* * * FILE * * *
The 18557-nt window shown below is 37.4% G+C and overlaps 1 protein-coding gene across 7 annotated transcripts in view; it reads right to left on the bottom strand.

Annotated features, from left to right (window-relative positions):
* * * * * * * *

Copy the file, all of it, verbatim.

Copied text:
The 18557-nt window shown below is 37.4% G+C and overlaps 1 protein-coding gene across 7 annotated transcripts in view; it reads right to left on the bottom strand.

Annotated features, from left to right (window-relative positions):